One of the earliest researchers to recognize the importance of the optical windows in tissue was Dr. Britton Chanceiv, who, in his 50 years at the University of Pennsylvania, trained many students who have each gone on to spread biophotonics concepts around the world. Dr. Chance died a year ago at the age of 97 after a remarkable career. He received his first patent at 18 and won an Olympic gold medal in sailing in 1952. In his professional work, he was an innovative researcher in the study of chemical reactions in the body, which led to the development of numerous methods and instruments, many of them optically based. I visited him in 2004 and realized very quickly that at 91 he had more energy and creativity than any other person I had ever met. To paraphrase an old song, what little he had ever forgotten was more than I ever learned in my lifetime. Most of the presenters at the NIH meeting mentioned the positive impact Dr. Chance had on their personal and research lives.

The first workshop sessions were oral presentations that focused on diseases of parts of the body like the brain, the eye, or the breast. The balance of the sessions focused on imaging methods such as minimally invasive techniques, image-guided intervention or surgery, microcirculation imaging of blood flow, and the use of molecular probes to tag cells, genetic markers, or tumors with luminescent markers for improved imaging contrast. It would be too difficult to capture fairly all of the exciting developments presented, so forgive me for highlighting just a few and recommending that you check out the abstracts at

Then look for the Journal of Biomedical Optics Special Issue: Optical Diagnostic and Biophotonic Methods from Bench to Bedside, to be published by SPIE. The issue for the 2009 workshop was published last year, and the new issue for the 2011 session will be published in 2012. In the meantime, I will report some highlights for you, saving two of the most impressive findings for last.

Eye imaging

I lead off with the session focused on the eye. Dr. James Fujimoto of MIT chaired the session and presented an overview of optical coherence tomography plus an update on the technique’s progress on the path from “Bench to Bedside.” He reported that there were over 15 million OCT eye procedures in 2010, 20 years after his lab made key developments of the technique. He stated that the latest advances in acquisition speed, imaging processing, and deeper imaging depth at longer shortwave infrared (SWIR) wavelengths are “… dramatically improv[ing] the ability to detect small changes in retinal pathology … improving the ability to assess treatment response, and shortening [the time to prove the efficacy of] new pharmaceuticals.”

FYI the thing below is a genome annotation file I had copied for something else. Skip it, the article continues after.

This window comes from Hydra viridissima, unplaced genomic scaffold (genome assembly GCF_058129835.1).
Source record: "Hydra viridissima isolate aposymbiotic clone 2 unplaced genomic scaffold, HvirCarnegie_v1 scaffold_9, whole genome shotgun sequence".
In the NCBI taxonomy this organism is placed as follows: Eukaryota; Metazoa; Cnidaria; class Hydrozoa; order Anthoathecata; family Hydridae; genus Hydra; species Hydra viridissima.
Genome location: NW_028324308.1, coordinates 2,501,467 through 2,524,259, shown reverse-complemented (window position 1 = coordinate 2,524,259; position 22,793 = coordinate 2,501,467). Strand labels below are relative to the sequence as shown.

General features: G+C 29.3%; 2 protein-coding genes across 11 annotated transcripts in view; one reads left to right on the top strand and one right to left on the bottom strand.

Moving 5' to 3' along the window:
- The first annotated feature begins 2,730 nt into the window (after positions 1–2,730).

Dr. Steven Burns of Indiana University School of Ophthalmology spoke about the use of adaptive optics to improve the resolution of scanning laser ophthalmoscopes (SLO). The highresolution images of rods and cones or of retinal vasculature showed impressive detail. His team developed a system that simultaneously shows two images: a 30-degree field of view and a 1.5-degree FOV section whose position is marked on the larger image for easy navigation. This enables the ophthalmologist to orientthe system image to match images of the patient’s eye from other sources and then quickly zoom in to examine the problem areas. The dual-FOV system images the retina at multiplemlevels, mapping rods and cones down to the blood flow in the microvasculature, permitting a detailed investigation of the structural components of eye disease.

Dr. Richard Rosen of The New York Eye and Ear Infirmary also showed advanced imaging of the eye with a confocal SLO system, but this one was combined with a spectral-domain OCT system running up to 100 kHz. It achieved microstructural imaging that exceeds the commercial capabilities of current, separate systems, without the expense, size, or complexity of adaptive optics. Dr. Gadi Wollstein of the University of Pittsburgh Medical Center provided perspective on the clinical use of ocular imaging devices such as OCT, confocal SLO, and scanning laser polarimetry, observing that the “Structural changes, as recorded by ocular imaging devices, have been demonstrated to precede functional changes … which enables early detection of glaucoma.” (An example would be identifying a structural change like the thinning of a layer in the optical nerve head, preceding the patient’s noticing a functional problem, like loss of peripheral vision.) As mentioned in the other presentations, the repeatable aspect of the measurements provided by these high-resolution systems enable detecting changes in patients’ eyes over time that would otherwise be missed. Thus, they are important advances in eye diagnostics.

Breast Diagnostics

Dr. Bruce Tromberg of the Beckman Laser Institute and Medical Clinic located at the University of California at Irvine organized the session on breast diagnostics. However, he was unable to travel, so his colleague, Dr. Albert Cerussi, gave the presentation. Dr. Cerussi talked about their joint work in the University’s Diffuse Optical Spectroscopy and Imaging Lab (DOSI) and the lab’s participation in a multiclinic study called American College of Radiology Imaging Network (ACRIN). This study evaluates breast cancer patients’ responses to neoadjuvant chemotherapy, a method in which medicine is administered to shrink a tumor before surgery to improve patient outcomes. The primary aim of this clinical trial is to determine whether changes in a tumor’s tissue optical index (TOI) in the beginning of therapy predicts the tumor’s response to treatment using diffuse-optical-spectroscopic imaging (DOSI) measurements. The DOSI instrument is a bedside device with a handheld probe that obtains functional images utilizing NIR (650 to 1000 nm) absorption and scattering spectra. The TOI is a composite of the oxy/deoxy hemoglobin, water, and lipid spectral response, which provides insight into the biochemistry of tissue, whether from a tumor or the surrounding area. The long-term goal is to provide doctors with a simple bedside tool to help them make informed decisions on the type of chemotherapy to use, its duration, and the timing of surgery.